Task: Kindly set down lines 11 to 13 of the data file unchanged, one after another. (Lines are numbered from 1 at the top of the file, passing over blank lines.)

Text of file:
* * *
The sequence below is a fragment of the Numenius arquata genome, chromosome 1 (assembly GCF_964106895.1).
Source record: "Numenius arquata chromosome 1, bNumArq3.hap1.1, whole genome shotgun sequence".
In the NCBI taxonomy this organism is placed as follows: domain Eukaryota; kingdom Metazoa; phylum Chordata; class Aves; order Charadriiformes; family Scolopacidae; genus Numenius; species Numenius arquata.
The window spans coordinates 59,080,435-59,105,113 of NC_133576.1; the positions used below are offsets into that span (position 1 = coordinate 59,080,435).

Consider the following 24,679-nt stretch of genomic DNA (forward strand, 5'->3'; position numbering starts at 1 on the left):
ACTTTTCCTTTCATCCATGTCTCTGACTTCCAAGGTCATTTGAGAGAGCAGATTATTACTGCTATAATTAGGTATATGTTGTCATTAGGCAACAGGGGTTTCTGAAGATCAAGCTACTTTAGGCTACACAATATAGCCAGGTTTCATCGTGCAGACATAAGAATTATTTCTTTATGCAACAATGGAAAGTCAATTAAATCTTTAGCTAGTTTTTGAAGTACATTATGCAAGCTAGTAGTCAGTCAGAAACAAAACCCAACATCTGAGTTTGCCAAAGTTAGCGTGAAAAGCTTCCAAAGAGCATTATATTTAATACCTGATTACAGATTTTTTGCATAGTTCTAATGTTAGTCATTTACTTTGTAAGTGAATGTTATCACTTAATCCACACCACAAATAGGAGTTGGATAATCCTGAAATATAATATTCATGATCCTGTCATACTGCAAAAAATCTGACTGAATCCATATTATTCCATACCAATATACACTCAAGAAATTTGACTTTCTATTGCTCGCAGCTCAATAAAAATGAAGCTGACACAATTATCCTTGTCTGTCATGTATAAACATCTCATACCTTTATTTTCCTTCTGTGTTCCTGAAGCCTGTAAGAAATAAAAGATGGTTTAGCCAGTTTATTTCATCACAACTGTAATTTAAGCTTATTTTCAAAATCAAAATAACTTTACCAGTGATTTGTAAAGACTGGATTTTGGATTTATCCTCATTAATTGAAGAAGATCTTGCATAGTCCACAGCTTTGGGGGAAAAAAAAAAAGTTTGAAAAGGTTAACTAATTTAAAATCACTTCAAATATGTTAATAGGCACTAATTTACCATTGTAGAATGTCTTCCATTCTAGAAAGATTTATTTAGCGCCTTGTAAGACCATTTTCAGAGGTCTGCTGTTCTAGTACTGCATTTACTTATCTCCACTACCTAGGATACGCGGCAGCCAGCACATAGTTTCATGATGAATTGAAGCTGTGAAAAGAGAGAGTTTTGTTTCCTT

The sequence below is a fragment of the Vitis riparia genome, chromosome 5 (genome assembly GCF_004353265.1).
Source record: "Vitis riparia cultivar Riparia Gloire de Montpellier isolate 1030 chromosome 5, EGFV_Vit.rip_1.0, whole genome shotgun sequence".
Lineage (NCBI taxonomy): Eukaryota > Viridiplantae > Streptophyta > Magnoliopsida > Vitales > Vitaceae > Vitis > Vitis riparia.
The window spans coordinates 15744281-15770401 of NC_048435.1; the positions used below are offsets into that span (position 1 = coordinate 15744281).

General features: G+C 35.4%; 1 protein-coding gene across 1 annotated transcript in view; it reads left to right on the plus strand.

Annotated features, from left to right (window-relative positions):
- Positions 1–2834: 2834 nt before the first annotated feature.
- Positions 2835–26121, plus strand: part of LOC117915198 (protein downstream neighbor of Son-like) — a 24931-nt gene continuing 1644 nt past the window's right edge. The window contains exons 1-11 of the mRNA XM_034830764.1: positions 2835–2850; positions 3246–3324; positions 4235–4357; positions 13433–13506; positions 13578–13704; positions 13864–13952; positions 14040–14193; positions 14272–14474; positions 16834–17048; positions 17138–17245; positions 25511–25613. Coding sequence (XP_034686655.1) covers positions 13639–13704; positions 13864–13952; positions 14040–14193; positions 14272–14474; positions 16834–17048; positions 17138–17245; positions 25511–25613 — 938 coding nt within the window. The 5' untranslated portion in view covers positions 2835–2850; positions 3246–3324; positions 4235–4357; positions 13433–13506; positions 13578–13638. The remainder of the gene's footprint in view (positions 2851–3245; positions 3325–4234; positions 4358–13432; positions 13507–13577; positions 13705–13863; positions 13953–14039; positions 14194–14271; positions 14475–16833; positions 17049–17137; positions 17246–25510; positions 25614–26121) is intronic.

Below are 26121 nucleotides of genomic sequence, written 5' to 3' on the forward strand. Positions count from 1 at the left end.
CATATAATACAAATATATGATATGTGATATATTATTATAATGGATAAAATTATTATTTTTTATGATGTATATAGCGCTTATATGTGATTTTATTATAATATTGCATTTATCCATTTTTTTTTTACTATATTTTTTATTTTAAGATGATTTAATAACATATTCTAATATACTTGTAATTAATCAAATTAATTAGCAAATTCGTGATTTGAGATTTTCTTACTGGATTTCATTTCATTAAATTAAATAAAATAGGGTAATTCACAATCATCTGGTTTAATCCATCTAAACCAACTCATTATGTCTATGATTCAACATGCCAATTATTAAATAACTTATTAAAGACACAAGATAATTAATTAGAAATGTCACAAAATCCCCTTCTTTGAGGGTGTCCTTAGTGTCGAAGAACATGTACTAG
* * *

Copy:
General features: G+C 35.4%; 1 protein-coding gene across 1 annotated transcript in view; it reads left to right on the plus strand.

Annotated features, from left to right (window-relative positions):
- Positions 1–2834: 2834 nt before the first annotated feature.